Piña fabric has conclusively found its home in the fashion industry, and gratefulness is to the efforts of our local designers. The high-end clothing line presently sees an expanding popularity among many fashionistas all over the world.
The glistening Philippine-made piña fabric is produced from the leaves of the Red Spanish pineapple. It was basically used to make the Barong Tagalog, the Filipino men’s national formal attire. However, as fashion unfolds, women have begun wearing piña fabric clothes too in many social occasions.
What is with piña fabric that makes it stand out?
Piña fabric shines above all other fabrics because of its royal and timeless qualities namely:
- naturally glossy with excellent luster
- fine and translucent
- it’s similarity to linen
- blends well with other fibers
- softer than hemp
- no dry cleaning needed
- more textured than silk
- easy to care and washable
Piña Fabric: Back in Time
Piña weaving in the country, Philippines is an old tradition. It began from Kalibo, Aklan, Philippines in the Western Visayas region.
When aristocrats in the period of pre-Hispanic began wearing it, piña clothing virtually became the Queen of the Philippine fabrics.
The piña fabric material also got the attention of the Spaniards. When they first landed in the Philippines back in the 1500s, they were instantly drawn to the Oriental intricacy of this native garment.
On the 19th century, piña grew to be an in-demand fabric globally until the cotton made clothing was opened.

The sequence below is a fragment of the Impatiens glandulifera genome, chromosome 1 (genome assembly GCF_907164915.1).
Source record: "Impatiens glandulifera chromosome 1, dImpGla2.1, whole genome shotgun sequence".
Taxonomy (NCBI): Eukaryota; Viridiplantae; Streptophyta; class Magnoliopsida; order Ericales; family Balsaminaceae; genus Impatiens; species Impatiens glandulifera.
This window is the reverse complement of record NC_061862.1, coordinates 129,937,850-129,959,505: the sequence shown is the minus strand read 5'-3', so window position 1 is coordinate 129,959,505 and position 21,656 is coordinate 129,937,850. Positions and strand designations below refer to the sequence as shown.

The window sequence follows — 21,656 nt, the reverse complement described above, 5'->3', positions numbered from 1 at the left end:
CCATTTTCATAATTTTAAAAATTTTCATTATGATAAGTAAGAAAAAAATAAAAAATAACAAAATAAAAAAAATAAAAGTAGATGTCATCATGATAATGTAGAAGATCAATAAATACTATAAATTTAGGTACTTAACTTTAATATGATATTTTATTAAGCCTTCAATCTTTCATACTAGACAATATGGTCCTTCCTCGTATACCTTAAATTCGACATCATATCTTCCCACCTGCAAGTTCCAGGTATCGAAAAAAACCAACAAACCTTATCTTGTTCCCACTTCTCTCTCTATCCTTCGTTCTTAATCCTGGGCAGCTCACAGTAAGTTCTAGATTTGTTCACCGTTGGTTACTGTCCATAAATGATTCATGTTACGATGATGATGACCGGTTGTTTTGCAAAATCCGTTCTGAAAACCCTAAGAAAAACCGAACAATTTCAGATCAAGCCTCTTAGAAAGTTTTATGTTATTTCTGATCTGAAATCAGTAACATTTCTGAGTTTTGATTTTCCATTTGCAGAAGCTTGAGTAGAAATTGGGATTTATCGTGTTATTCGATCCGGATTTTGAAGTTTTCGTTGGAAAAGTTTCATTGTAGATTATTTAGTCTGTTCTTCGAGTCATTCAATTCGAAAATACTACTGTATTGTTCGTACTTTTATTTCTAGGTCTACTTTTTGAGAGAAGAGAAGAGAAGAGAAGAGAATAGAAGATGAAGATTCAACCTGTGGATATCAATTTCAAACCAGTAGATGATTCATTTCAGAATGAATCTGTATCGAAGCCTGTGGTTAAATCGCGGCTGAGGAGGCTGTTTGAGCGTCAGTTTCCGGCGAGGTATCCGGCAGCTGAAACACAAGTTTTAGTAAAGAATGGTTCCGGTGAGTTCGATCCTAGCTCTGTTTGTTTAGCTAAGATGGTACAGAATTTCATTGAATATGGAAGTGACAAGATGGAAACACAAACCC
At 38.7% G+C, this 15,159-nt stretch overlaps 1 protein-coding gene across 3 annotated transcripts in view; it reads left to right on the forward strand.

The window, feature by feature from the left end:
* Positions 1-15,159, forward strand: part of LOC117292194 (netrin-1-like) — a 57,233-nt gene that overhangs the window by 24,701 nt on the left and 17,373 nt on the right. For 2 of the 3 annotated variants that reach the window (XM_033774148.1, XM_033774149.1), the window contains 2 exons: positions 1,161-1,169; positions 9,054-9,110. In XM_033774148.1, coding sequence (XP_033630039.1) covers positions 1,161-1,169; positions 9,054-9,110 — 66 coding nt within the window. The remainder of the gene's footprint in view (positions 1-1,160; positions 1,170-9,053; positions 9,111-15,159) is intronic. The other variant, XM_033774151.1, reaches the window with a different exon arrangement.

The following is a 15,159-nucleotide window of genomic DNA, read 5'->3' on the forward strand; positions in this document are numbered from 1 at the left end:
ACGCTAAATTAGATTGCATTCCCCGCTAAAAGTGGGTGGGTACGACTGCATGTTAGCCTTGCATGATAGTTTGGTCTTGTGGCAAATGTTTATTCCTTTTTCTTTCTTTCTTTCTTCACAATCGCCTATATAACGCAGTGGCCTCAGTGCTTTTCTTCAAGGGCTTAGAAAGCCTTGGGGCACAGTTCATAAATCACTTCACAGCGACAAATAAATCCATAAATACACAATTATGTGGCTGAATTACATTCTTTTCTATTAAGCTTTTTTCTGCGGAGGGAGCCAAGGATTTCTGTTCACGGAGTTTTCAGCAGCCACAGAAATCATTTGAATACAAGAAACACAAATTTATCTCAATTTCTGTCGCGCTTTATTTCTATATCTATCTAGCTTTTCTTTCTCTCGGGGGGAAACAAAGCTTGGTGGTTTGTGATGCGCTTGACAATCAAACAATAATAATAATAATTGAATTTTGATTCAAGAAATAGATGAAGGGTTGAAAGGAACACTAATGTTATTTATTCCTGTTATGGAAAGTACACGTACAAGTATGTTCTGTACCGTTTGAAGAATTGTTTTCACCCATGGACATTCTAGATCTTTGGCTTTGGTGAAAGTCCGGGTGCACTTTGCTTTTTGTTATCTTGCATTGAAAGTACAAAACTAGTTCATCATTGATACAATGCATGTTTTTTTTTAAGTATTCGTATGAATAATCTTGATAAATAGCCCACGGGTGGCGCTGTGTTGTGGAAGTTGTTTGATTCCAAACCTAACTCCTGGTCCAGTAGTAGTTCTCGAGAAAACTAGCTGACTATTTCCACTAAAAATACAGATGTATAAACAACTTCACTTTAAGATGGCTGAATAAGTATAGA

Around the mid-1980s, the piña weaving subsided, and ultimately ceased. It was not ready to compete regarding the prices with the inexpensive cotton. Additionally, the absence of new weavers made it hard for them to keep up with the demand. The first weavers have resigned due to their old age.
Piña Fabric: The Rebirth
Favorably, some businesspeople stepped in to preserve the dying piña weaving production. They began promoting the piña Barong among affluent families and celebrities in the Philippines and even Hollywood celebrities too.
Many local fashion designers also marked a significant potential in this indigenous material. So, they launched piña to the global market. They branded it as an elegant and high-end fashion.
Apart from the Barong Tagalog and the Filipiniana (Philippines lady’s formal wear), Piña weavers have also extended their line of products to the following:
- table linens
- novelty items
And to exhibit their creativity, even more, Piña weavers allow ‘calado,’ a manually-embroidered material highlighting traditional decorations.
Piña fabric originates from a very sustainable source. The pineapple plants counter better to the fungicide-free soil. Hence, they mark a helpful trace on the environment. The weavers also apply only natural plants and herbs to color the material that is used in ‘calado.’
It is unquestionable as to how did Piña fabric establish its spot in the fashion industry, nationally and globally, simply because nothing does it better than Piña fabric.